When Governor Eric Greitens gave his inaugural address moments after he was sworn in as governor of Missouri, he said: “Yet even as we fight for our convictions, we resolve that the greatest conviction, is to love our neighbors as ourselves.”

These lofty words were spoken on Jan. 9, and then in his State of the State Address the Governor had no love in his heart when he said: “For too long in this state, trial lawyers have picked our people’s pockets.” He then advocated reforms to the legal system that he says are designed to stop this thievery of which he speaks.

I have been called many things in my life, but never a thief or a pickpocket. Mr. Greitens’ primary target was out of state lawyers who he says are suing businesses on behalf of out of state clients in Missouri courts. He says that the nastiest lawyers come to do work so dirty and engage in lawsuits so murky that they wouldn’t pass muster anywhere else. He called St. Louis a judicial hellhole, which I assume is where he thinks these nasty out of state lawyers are coming to sue businesses in Missouri.

This concept of judicial hellhole comes from the American Tort Reform Association. It is an organization with members coming from industry and insurance who have formed an alliance to take away the rights of ordinary citizens. They targeted St. Louis as a judicial hellhole based on anecdotal evidence from a couple of cases that were tried there. A handful of cases should not be the basis for widespread reform.

Any attempt to change the laws is an assault on the jury system. The Missouri Constitution says that the right to trial by jury shall remain inviolate. My dictionary defines inviolate as safe from injury or violation; the synonym for inviolate is untouchable. The governor and the folks at the American Tort Reform Association must have a different dictionary.

After Governor Greitens gave his State of the State address, Chief Justice Patricia Breckenridge of the Missouri Supreme Court gave her State of the Judiciary address and downplayed claims that St. Louis and the rest of Missouri is a judicial hellhole. She reminded everyone that less than 1 percent of all cases in Missouri involve wrongful death or personal injury claims. Judge Breckenridge stated that the bulk of Missouri’s civil lawsuits involve small claims, domestic relations cases, landlord-tenant matters and disputes of less than $25,000. The Chief Justice said that Missourians are proud of our courts where they can go to resolve their disputes in a peaceful manner. That the judges up for retention every year are almost all retained with overwhelming majorities supports Judge Breckenridge’s statement that Missourians are proud of their courts. The new governor wants to change that.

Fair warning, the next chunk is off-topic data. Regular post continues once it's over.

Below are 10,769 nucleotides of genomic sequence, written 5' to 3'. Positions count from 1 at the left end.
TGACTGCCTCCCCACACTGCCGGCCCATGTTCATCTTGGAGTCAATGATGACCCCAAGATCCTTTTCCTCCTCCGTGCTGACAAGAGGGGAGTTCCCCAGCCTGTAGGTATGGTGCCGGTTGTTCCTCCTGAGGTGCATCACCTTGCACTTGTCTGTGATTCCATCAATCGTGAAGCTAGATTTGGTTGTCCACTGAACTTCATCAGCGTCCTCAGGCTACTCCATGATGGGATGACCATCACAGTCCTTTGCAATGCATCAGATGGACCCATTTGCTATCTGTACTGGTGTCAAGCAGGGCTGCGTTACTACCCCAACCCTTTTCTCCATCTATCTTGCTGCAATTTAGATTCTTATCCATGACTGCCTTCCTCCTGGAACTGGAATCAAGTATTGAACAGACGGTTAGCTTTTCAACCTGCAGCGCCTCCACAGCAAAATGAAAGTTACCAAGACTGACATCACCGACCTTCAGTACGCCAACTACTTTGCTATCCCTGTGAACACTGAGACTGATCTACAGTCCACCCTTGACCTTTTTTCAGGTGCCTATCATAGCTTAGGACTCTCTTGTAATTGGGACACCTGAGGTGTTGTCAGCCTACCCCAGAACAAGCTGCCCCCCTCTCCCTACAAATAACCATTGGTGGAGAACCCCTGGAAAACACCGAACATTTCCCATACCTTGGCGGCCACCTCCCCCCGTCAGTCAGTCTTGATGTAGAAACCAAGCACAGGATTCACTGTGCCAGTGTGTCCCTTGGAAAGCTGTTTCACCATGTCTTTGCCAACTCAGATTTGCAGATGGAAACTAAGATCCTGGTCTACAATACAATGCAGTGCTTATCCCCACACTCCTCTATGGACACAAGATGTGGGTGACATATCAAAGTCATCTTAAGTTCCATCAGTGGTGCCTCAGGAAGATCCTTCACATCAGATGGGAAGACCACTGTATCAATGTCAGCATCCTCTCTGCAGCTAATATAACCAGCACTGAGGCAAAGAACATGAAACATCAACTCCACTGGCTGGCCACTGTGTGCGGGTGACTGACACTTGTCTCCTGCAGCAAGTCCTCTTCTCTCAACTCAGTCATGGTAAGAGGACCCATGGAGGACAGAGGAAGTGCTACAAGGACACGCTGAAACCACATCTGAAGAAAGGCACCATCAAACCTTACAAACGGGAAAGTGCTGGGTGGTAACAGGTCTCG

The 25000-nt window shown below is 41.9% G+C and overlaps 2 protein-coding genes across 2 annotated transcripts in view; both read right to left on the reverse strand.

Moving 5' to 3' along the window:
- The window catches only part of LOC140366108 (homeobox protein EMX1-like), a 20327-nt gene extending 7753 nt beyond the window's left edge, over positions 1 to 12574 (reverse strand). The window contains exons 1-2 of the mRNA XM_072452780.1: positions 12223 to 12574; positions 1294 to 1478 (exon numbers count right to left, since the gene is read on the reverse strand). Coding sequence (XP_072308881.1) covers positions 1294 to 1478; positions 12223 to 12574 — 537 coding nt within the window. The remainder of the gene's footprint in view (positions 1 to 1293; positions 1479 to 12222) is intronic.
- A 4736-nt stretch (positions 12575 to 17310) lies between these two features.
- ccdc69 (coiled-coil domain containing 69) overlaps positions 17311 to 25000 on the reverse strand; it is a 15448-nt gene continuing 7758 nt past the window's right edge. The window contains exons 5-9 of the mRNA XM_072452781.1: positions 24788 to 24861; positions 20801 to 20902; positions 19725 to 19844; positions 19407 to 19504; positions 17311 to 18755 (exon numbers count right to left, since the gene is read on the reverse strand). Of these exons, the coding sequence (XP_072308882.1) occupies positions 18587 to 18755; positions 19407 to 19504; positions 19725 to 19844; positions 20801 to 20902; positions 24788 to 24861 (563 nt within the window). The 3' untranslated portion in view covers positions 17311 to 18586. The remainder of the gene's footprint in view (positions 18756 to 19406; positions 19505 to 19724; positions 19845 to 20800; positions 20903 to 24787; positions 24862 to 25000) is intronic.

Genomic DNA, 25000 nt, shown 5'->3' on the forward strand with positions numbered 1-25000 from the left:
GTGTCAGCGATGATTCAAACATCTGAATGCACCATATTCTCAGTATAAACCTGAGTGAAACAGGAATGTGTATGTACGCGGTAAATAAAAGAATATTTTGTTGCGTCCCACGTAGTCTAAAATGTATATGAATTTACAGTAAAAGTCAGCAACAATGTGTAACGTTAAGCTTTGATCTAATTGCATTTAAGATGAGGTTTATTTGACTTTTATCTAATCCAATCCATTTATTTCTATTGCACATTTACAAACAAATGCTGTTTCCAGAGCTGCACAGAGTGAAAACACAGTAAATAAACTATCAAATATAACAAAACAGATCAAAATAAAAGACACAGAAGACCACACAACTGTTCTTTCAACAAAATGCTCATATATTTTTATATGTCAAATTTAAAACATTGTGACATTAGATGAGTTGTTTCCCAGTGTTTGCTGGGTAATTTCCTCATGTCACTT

The statistics support Judge Breckenridge. The number of civil lawsuits filed in the circuit court in Jackson County was the lowest in 2015 than it has been in several years. Even the civil cases in associate circuit court which are typically collection cases and landlord-tenant cases have dramatically declined in the last 10 years. Immediately after the recession in 2008, the number of collection cases increased dramatically, but have declined since then. There is not a run on the courthouse and people are not filing frivolous lawsuits.

I challenge the people who talk about frivolous lawsuits to show me a few of them. I am not talking about one or two cases. I am talking about finding a host of frivolous lawsuits that justifies taking away the rights of citizens, and harming the right to trial by jury. The next time you see your local legislator, ask him to tell you about a frivolous lawsuit that has been filed in Jackson County. I guarantee you that he or she won’t be able to do it. But some of them will march down to Jefferson City and vote to change the laws in the name of frivolity.

Governor Greitens wants to throw the baby out with the bath water. While he blames trial lawyers for the need for reform, it will actually be the citizens of Missouri who will suffer when they take away your rights. You probably won’t care until some doctor malpractices on you or a family member or a dangerous product destroys your family or some sleazy supervisor sexually harasses your daughter or wife. While it is popular to scorn trial lawyers, we are the guardians of the rights of private citizens, not the non-breathers who want to change the laws.

Shakespeare wrote “let’s kill all of the lawyers” in Henry VI, but it was through the words of Dick the Butcher, an evil man who perceived that killing lawyers would solve societal problems. Perhaps Governor Greitens is the new butcher in town. I would suggest that he be very careful when laying blame at the feet of an entire profession. He was a Navy Seal and would object to any broad description of his brethren based on the acts of a few. He supposedly wants to drain the swamp in Jefferson City, but relying on the advice of the swamp monsters will not aid his cause.

 

-- Bob Buckley is an attorney in Independence, www.wagblaw.com . Email him at bbuckley@wagblaw.com